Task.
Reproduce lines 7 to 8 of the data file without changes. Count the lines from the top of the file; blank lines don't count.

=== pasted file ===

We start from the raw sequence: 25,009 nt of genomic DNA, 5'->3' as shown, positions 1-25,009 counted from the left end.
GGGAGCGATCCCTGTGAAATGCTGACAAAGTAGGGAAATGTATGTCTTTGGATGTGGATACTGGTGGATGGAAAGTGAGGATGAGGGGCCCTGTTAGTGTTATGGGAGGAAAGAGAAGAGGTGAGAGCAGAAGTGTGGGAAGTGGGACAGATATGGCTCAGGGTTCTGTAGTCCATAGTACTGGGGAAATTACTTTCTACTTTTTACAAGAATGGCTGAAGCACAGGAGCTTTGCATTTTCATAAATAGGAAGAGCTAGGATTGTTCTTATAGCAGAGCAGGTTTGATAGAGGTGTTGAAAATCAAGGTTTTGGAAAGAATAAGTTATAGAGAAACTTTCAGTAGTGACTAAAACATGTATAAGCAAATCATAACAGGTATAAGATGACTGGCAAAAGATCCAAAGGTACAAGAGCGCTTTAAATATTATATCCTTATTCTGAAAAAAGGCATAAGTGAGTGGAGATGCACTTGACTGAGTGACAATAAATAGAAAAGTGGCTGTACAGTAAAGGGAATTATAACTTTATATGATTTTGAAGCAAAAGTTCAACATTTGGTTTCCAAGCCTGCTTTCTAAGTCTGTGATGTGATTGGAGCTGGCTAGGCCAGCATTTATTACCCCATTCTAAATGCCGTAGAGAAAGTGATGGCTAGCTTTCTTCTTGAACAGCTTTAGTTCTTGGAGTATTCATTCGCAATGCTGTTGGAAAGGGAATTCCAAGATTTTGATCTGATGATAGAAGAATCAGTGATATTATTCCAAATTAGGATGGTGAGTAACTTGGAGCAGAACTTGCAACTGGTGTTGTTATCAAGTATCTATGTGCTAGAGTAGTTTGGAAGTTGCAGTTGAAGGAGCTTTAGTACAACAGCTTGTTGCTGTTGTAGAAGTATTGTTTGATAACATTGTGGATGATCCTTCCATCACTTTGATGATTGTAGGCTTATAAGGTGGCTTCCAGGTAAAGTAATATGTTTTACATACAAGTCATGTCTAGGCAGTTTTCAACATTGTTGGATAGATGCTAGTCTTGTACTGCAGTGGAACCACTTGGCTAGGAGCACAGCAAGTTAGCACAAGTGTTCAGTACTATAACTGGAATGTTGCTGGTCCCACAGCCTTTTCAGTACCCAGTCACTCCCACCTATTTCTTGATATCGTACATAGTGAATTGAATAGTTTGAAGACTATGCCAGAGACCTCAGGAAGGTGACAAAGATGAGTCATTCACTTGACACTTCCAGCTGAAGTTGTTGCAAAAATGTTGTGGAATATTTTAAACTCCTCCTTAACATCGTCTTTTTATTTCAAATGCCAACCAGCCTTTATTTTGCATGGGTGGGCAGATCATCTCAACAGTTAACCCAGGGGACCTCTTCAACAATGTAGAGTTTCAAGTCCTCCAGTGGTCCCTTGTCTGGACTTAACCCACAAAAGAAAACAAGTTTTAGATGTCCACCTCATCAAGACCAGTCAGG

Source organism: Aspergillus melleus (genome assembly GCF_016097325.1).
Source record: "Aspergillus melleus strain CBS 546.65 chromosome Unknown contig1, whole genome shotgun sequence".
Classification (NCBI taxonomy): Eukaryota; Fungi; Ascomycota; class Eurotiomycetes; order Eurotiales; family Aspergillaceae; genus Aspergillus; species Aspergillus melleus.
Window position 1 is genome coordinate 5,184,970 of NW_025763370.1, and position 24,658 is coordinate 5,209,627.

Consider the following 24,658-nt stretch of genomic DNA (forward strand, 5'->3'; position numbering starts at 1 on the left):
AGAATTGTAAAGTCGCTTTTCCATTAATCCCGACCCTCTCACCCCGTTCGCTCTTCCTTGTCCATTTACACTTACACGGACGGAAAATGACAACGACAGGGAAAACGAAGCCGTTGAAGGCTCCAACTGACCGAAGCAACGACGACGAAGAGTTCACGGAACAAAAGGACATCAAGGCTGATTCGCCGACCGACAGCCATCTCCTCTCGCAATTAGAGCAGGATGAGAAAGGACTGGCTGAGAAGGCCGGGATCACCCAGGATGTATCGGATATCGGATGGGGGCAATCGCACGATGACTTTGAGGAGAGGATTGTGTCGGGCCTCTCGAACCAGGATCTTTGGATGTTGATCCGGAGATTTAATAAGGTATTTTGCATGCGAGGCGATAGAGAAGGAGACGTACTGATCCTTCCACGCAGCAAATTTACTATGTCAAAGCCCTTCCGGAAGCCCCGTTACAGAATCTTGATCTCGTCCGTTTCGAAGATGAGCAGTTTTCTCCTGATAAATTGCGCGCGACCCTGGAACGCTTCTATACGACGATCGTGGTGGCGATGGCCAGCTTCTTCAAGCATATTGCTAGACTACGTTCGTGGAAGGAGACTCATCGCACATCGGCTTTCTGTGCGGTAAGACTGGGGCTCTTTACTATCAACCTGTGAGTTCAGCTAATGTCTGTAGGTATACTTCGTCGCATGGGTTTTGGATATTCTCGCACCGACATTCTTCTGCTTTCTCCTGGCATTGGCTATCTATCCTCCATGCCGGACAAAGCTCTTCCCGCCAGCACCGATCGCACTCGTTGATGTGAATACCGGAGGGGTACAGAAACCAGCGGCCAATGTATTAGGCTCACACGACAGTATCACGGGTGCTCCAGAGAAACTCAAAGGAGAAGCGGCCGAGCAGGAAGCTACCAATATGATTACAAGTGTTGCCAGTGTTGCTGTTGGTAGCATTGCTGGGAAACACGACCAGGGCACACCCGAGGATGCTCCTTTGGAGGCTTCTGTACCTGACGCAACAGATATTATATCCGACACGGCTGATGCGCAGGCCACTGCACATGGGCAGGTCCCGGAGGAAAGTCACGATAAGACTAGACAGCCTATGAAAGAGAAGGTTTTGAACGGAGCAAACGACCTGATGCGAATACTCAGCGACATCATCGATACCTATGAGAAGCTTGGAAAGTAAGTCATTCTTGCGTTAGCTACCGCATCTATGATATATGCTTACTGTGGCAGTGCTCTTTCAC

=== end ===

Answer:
Consider the following 24,658-nt stretch of genomic DNA (forward strand, 5'->3'; position numbering starts at 1 on the left):
AGAATTGTAAAGTCGCTTTTCCATTAATCCCGACCCTCTCACCCCGTTCGCTCTTCCTTGTCCATTTACACTTACACGGACGGAAAATGACAACGACAGGGAAAACGAAGCCGTTGAAGGCTCCAACTGACCGAAGCAACGACGACGAAGAGTTCACGGAACAAAAGGACATCAAGGCTGATTCGCCGACCGACAGCCATCTCCTCTCGCAATTAGAGCAGGATGAGAAAGGACTGGCTGAGAAGGCCGGGATCACCCAGGATGTATCGGATATCGGATGGGGGCAATCGCACGATGACTTTGAGGAGAGGATTGTGTCGGGCCTCTCGAACCAGGATCTTTGGATGTTGATCCGGAGATTTAATAAGGTATTTTGCATGCGAGGCGATAGAGAAGGAGACGTACTGATCCTTCCACGCAGCAAATTTACTATGTCAAAGCCCTTCCGGAAGCCCCGTTACAGAATCTTGATCTCGTCCGTTTCGAAGATGAGCAGTTTTCTCCTGATAAATTGCGCGCGACCCTGGAACGCTTCTATACGACGATCGTGGTGGCGATGGCCAGCTTCTTCAAGCATATTGCTAGACTACGTTCGTGGAAGGAGACTCATCGCACATCGGCTTTCTGTGCGGTAAGACTGGGGCTCTTTACTATCAACCTGTGAGTTCAGCTAATGTCTGTAGGTATACTTCGTCGCATGGGTTTTGGATATTCTCGCACCGACATTCTTCTGCTTTCTCCTGGCATTGGCTATCTATCCTCCATGCCGGACAAAGCTCTTCCCGCCAGCACCGATCGCACTCGTTGATGTGAATACCGGAGGGGTACAGAAACCAGCGGCCAATGTATTAGGCTCACACGACAGTATCACGGGTGCTCCAGAGAAACTCAAAGGAGAAGCGGCCGAGCAGGAAGCTACCAATATGATTACAAGTGTTGCCAGTGTTGCTGTTGGTAGCATTGCTGGGAAACACGACCAGGGCACACCCGAGGATGCTCCTTTGGAGGCTTCTGTACCTGACGCAACAGATATTATATCCGACACGGCTGATGCGCAGGCCACTGCACATGGGCAGGTCCCGGAGGAAAGTCACGATAAGACTAGACAGCCTATGAAAGAGAAGGTTTTGAACGGAGCAAACGACCTGATGCGAATACTCAGCGACATCATCGATACCTATGAGAAGCTTGGAAAGTAAGTCATTCTTGCGTTAGCTACCGCATCTATGATATATGCTTACTGTGGCAGTGCTCTTTCAC